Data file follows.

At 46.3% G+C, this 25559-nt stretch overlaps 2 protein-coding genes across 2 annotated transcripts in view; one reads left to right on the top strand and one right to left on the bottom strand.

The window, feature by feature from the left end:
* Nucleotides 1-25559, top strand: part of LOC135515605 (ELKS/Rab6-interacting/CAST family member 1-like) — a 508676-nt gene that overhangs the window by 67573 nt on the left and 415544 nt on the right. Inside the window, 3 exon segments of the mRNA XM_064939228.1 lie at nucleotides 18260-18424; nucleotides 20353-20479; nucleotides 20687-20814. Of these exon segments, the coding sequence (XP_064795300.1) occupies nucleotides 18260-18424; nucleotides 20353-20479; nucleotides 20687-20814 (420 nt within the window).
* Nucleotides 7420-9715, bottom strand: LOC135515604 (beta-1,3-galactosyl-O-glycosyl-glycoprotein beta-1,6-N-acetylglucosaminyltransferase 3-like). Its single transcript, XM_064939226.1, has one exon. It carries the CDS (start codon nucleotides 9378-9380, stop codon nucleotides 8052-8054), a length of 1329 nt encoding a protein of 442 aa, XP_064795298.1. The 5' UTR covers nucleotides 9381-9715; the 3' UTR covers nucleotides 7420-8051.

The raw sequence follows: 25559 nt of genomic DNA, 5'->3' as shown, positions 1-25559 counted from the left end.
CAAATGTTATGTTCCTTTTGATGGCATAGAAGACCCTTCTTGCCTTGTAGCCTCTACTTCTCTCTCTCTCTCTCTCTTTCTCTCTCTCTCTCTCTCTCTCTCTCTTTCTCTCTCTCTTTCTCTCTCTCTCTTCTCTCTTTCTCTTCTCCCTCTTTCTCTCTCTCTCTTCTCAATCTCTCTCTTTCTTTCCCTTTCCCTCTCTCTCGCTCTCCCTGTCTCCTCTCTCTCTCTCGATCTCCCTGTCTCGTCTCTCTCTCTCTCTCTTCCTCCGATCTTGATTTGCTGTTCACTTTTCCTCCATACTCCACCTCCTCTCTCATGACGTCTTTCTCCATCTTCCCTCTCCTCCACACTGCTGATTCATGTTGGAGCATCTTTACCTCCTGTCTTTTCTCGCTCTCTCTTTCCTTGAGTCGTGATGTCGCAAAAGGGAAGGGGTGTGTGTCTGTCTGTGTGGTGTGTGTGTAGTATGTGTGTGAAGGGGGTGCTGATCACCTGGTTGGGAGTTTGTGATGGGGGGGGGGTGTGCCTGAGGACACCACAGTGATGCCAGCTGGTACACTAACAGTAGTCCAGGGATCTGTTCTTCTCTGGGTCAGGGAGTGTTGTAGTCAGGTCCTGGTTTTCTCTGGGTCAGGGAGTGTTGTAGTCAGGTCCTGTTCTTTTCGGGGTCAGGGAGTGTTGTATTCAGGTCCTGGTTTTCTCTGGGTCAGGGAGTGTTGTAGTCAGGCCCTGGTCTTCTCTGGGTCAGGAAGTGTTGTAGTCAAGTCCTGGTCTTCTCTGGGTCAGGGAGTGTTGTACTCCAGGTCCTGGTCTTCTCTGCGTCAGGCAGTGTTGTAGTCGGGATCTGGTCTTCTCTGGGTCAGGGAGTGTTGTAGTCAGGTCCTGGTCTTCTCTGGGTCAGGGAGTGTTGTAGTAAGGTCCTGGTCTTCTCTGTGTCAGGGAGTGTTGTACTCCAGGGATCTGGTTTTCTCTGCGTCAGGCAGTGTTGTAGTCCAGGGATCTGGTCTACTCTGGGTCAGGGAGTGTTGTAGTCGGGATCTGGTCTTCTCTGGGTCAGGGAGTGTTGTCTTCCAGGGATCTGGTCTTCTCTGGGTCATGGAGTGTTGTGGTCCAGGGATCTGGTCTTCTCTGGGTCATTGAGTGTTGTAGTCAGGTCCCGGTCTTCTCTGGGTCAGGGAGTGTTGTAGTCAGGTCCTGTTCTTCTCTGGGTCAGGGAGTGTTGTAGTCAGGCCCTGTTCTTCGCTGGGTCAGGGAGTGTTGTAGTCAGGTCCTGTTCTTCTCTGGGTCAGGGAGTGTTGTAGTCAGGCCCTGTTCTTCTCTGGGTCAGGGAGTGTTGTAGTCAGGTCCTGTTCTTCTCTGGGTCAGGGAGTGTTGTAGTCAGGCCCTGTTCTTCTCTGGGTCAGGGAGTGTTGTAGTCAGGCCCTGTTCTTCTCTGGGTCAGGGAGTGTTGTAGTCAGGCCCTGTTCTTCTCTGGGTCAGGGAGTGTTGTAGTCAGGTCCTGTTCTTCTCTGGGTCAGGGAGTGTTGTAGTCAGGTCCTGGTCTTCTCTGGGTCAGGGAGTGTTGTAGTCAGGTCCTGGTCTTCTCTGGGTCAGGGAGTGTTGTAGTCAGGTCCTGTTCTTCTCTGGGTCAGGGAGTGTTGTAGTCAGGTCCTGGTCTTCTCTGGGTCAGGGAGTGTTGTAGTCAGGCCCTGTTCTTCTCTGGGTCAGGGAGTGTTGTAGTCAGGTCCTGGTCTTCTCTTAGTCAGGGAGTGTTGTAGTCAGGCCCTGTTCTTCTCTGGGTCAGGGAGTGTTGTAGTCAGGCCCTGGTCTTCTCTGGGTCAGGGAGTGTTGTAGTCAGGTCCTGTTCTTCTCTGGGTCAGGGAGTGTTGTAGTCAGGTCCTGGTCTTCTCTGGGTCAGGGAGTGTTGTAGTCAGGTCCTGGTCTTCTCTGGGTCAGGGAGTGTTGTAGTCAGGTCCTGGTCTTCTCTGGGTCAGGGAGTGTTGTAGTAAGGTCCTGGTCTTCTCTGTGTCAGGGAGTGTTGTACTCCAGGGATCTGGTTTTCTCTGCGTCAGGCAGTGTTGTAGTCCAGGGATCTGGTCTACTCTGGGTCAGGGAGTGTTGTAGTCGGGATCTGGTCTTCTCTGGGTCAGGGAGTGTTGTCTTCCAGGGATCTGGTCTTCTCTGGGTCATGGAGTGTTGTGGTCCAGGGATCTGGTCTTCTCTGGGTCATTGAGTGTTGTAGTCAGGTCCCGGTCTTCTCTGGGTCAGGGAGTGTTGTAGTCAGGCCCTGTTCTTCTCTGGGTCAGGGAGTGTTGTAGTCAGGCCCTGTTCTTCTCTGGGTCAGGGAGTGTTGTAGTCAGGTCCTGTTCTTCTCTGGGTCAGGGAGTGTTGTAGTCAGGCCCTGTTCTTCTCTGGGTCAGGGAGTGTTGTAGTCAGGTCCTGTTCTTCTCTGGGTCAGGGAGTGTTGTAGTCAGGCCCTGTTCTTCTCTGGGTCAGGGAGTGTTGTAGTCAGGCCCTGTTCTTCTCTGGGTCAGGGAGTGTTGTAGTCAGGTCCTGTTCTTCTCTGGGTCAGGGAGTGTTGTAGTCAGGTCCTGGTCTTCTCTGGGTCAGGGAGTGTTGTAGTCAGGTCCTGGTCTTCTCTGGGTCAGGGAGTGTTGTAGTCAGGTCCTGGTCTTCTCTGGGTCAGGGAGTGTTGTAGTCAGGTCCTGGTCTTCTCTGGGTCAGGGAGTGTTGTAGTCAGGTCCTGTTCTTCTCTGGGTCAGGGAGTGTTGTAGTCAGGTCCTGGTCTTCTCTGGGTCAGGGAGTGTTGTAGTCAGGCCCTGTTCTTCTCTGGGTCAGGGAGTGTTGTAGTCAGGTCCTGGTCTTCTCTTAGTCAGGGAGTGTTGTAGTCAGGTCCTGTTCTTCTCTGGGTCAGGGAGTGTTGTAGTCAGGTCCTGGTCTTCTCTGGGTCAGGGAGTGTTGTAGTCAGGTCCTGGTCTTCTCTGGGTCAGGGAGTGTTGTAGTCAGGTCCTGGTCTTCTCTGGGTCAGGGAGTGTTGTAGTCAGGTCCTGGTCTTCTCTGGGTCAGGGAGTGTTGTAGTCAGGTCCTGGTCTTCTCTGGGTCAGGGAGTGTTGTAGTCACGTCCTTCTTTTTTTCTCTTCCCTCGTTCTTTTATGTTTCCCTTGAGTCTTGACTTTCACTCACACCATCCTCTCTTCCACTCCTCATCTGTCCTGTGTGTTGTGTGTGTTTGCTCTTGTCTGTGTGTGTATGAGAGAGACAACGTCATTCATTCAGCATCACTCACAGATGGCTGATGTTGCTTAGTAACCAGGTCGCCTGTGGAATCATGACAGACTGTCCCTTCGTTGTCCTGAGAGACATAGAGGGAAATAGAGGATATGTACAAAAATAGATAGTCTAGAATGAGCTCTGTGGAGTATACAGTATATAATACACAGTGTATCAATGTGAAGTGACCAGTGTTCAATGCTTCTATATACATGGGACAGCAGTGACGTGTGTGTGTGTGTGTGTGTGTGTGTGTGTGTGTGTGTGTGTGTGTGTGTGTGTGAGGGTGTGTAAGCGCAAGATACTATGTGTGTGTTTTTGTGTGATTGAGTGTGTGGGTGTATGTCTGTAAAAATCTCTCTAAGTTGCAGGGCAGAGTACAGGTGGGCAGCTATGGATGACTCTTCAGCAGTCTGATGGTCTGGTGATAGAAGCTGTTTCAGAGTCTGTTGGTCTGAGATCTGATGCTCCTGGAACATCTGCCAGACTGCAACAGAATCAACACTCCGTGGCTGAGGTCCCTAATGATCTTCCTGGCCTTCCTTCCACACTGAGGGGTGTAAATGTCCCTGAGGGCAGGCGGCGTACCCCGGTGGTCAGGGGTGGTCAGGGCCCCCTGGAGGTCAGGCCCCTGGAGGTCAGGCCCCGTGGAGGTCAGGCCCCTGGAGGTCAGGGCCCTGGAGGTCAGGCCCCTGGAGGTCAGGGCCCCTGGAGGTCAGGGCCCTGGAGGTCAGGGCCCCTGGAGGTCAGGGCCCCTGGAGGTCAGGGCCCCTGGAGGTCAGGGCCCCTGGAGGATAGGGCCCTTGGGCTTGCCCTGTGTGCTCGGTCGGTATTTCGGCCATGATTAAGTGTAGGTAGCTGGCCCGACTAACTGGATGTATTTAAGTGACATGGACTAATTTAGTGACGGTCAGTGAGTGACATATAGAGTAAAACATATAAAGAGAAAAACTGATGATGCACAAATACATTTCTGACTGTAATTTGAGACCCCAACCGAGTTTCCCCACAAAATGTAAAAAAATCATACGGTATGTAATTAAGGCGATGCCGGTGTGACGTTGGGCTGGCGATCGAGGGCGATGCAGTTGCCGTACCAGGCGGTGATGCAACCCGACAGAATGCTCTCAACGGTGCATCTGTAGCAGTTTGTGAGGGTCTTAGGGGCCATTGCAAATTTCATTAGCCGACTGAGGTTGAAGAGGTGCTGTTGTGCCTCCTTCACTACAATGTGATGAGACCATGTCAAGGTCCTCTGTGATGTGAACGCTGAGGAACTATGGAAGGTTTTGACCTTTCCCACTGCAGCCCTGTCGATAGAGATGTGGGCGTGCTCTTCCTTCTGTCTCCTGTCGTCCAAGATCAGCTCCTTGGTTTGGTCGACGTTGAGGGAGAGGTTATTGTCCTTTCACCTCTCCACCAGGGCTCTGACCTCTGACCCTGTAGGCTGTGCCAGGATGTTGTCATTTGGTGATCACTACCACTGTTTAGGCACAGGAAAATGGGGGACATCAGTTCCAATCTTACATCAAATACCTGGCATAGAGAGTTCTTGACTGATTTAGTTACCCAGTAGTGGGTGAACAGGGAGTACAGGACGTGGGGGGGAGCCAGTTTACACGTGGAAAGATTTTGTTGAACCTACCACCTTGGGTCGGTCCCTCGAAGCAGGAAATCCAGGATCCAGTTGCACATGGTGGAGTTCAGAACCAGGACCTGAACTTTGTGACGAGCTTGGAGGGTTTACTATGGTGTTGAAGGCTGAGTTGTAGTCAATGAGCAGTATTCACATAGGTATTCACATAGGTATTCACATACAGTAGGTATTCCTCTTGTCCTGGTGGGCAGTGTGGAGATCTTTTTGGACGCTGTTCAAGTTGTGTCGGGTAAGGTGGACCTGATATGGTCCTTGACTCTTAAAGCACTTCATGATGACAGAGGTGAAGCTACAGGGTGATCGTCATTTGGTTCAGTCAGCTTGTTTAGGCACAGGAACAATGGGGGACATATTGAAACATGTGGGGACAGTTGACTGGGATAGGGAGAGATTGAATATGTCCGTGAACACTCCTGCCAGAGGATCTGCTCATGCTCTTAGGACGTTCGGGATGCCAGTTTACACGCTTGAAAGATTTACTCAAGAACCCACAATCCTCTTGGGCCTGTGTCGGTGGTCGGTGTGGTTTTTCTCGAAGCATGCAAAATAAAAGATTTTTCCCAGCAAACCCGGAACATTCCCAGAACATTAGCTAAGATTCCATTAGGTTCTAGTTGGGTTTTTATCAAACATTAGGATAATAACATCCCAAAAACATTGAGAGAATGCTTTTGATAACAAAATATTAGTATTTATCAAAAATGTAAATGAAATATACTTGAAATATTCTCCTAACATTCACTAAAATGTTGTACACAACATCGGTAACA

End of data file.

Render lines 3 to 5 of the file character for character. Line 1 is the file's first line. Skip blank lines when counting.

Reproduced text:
* Nucleotides 1-25559, top strand: part of LOC135515605 (ELKS/Rab6-interacting/CAST family member 1-like) — a 508676-nt gene that overhangs the window by 67573 nt on the left and 415544 nt on the right. Inside the window, 3 exon segments of the mRNA XM_064939228.1 lie at nucleotides 18260-18424; nucleotides 20353-20479; nucleotides 20687-20814. Of these exon segments, the coding sequence (XP_064795300.1) occupies nucleotides 18260-18424; nucleotides 20353-20479; nucleotides 20687-20814 (420 nt within the window).
* Nucleotides 7420-9715, bottom strand: LOC135515604 (beta-1,3-galactosyl-O-glycosyl-glycoprotein beta-1,6-N-acetylglucosaminyltransferase 3-like). Its single transcript, XM_064939226.1, has one exon. It carries the CDS (start codon nucleotides 9378-9380, stop codon nucleotides 8052-8054), a length of 1329 nt encoding a protein of 442 aa, XP_064795298.1. The 5' UTR covers nucleotides 9381-9715; the 3' UTR covers nucleotides 7420-8051.

The raw sequence follows: 25559 nt of genomic DNA, 5'->3' as shown, positions 1-25559 counted from the left end.